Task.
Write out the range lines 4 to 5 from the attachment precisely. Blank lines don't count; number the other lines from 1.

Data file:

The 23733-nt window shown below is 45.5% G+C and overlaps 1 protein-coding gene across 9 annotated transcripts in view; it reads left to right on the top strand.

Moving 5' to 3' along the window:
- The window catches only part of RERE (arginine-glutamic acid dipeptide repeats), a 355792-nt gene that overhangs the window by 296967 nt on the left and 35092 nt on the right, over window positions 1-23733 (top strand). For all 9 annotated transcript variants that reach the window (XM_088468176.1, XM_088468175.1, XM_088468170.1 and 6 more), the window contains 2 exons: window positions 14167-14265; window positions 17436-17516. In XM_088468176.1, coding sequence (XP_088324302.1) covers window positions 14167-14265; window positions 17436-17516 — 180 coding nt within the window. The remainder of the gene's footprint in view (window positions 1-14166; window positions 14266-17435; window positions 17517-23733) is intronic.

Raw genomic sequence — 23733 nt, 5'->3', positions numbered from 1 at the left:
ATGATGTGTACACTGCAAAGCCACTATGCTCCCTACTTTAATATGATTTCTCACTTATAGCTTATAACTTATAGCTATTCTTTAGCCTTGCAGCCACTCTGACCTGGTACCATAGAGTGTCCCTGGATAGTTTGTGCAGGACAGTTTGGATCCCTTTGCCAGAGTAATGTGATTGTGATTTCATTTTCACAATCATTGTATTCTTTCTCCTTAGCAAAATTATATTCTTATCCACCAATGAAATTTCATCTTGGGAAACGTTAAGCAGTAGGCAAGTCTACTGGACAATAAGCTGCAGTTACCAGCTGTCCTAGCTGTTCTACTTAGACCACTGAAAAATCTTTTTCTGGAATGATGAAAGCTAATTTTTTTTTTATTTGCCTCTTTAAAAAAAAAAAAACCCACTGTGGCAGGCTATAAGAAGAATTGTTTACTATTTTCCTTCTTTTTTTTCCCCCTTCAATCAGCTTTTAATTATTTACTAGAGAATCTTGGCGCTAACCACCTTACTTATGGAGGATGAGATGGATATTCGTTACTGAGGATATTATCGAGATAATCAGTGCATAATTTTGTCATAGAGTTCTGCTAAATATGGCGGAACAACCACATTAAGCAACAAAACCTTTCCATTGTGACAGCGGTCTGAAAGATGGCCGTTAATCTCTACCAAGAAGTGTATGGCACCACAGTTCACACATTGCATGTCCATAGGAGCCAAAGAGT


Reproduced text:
Raw genomic sequence — 23733 nt, 5'->3', positions numbered from 1 at the left:
ATGATGTGTACACTGCAAAGCCACTATGCTCCCTACTTTAATATGATTTCTCACTTATAGCTTATAACTTATAGCTATTCTTTAGCCTTGCAGCCACTCTGACCTGGTACCATAGAGTGTCCCTGGATAGTTTGTGCAGGACAGTTTGGATCCCTTTGCCAGAGTAATGTGATTGTGATTTCATTTTCACAATCATTGTATTCTTTCTCCTTAGCAAAATTATATTCTTATCCACCAATGAAATTTCATCTTGGGAAACGTTAAGCAGTAGGCAAGTCTACTGGACAATAAGCTGCAGTTACCAGCTGTCCTAGCTGTTCTACTTAGACCACTGAAAAATCTTTTTCTGGAATGATGAAAGCTAATTTTTTTTTTATTTGCCTCTTTAAAAAAAAAAAAACCCACTGTGGCAGGCTATAAGAAGAATTGTTTACTATTTTCCTTCTTTTTTTTCCCCCTTCAATCAGCTTTTAATTATTTACTAGAGAATCTTGGCGCTAACCACCTTACTTATGGAGGATGAGATGGATATTCGTTACTGAGGATATTATCGAGATAATCAGTGCATAATTTTGTCATAGAGTTCTGCTAAATATGGCGGAACAACCACATTAAGCAACAAAACCTTTCCATTGTGACAGCGGTCTGAAAGATGGCCGTTAATCTCTACCAAGAAGTGTATGGCACCACAGTTCACACATTGCATGTCCATAGGAGCCAAAGAGT